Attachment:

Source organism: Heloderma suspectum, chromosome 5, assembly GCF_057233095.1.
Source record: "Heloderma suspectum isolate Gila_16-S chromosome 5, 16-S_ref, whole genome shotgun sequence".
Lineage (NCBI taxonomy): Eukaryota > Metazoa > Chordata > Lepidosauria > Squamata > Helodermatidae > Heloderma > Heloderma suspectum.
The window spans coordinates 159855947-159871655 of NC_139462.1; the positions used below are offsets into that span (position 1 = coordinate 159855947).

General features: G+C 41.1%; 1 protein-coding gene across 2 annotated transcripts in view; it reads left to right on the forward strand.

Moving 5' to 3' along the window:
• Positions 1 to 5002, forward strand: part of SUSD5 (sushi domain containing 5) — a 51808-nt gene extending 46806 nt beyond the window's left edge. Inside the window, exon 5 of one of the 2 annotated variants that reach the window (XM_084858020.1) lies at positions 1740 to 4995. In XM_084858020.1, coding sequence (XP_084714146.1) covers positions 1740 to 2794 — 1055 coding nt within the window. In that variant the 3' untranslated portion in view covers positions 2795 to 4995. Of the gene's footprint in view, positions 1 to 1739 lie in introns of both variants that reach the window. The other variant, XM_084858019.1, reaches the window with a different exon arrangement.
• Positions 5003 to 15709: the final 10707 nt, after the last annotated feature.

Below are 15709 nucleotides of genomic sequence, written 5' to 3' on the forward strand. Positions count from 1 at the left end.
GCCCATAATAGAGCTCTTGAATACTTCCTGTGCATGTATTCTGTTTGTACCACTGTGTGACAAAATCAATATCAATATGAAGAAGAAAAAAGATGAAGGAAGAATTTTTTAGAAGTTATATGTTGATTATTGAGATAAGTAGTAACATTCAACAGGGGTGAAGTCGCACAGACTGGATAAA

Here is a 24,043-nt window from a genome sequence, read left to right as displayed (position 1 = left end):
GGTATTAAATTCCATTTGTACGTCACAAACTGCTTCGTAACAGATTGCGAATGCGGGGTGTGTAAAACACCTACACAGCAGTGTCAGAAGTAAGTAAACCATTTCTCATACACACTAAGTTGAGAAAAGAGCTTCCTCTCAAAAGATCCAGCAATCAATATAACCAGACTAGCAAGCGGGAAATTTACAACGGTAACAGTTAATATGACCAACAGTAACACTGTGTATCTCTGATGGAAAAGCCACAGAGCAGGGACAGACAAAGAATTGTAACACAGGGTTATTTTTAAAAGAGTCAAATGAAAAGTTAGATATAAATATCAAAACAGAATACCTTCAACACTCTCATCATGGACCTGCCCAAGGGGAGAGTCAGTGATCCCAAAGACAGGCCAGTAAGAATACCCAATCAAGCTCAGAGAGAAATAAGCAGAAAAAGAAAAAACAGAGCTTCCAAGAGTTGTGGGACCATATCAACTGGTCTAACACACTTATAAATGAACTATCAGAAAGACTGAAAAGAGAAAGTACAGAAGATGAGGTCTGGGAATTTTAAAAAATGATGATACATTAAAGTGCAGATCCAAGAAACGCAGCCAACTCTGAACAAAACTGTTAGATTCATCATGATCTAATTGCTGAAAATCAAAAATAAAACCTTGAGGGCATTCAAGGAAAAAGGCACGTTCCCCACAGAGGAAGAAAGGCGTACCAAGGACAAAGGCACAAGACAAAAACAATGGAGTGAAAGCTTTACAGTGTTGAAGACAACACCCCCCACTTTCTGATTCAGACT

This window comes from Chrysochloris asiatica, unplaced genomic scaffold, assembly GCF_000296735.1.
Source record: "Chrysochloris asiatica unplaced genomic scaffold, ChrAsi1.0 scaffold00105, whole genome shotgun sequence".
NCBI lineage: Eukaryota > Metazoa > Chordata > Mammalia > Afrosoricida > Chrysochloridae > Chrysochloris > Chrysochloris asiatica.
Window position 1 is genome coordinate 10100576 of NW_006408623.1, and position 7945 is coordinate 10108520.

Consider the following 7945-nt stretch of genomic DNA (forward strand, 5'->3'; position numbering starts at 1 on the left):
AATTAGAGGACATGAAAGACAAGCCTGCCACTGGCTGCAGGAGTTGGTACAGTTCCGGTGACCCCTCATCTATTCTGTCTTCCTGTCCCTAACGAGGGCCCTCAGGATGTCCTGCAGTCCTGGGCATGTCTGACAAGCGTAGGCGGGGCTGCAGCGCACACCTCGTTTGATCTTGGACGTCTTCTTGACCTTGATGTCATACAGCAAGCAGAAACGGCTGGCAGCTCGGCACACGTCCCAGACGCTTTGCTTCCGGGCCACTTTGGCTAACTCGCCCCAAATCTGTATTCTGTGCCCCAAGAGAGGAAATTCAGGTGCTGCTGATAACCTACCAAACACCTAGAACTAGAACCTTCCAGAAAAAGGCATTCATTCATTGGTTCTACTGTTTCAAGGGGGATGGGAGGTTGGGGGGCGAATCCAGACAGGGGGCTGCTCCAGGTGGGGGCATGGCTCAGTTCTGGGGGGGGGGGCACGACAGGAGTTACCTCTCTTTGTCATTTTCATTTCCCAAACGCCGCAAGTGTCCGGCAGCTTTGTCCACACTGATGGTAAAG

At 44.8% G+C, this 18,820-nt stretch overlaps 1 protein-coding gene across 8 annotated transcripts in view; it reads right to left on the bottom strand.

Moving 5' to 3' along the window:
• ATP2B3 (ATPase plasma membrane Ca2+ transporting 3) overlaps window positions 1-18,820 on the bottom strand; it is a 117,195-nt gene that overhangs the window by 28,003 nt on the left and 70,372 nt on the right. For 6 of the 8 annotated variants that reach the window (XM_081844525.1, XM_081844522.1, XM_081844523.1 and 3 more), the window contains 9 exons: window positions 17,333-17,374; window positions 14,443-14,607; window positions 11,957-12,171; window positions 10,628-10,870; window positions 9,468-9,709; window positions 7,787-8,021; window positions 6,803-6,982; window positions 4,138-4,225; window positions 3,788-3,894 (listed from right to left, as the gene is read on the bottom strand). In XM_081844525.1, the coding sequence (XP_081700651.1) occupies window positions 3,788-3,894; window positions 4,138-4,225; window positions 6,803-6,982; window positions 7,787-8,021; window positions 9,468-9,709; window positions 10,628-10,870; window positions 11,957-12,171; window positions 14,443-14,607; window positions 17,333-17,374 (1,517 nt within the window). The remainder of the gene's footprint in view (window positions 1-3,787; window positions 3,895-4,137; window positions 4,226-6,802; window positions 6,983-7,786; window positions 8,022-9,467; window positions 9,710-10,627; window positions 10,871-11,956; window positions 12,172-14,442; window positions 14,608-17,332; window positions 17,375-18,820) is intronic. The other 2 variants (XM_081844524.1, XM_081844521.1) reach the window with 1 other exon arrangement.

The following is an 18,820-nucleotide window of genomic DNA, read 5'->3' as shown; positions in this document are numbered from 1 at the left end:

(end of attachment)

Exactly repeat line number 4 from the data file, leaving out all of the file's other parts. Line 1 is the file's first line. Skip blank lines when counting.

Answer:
The window spans coordinates 159855947-159871655 of NC_139462.1; the positions used below are offsets into that span (position 1 = coordinate 159855947).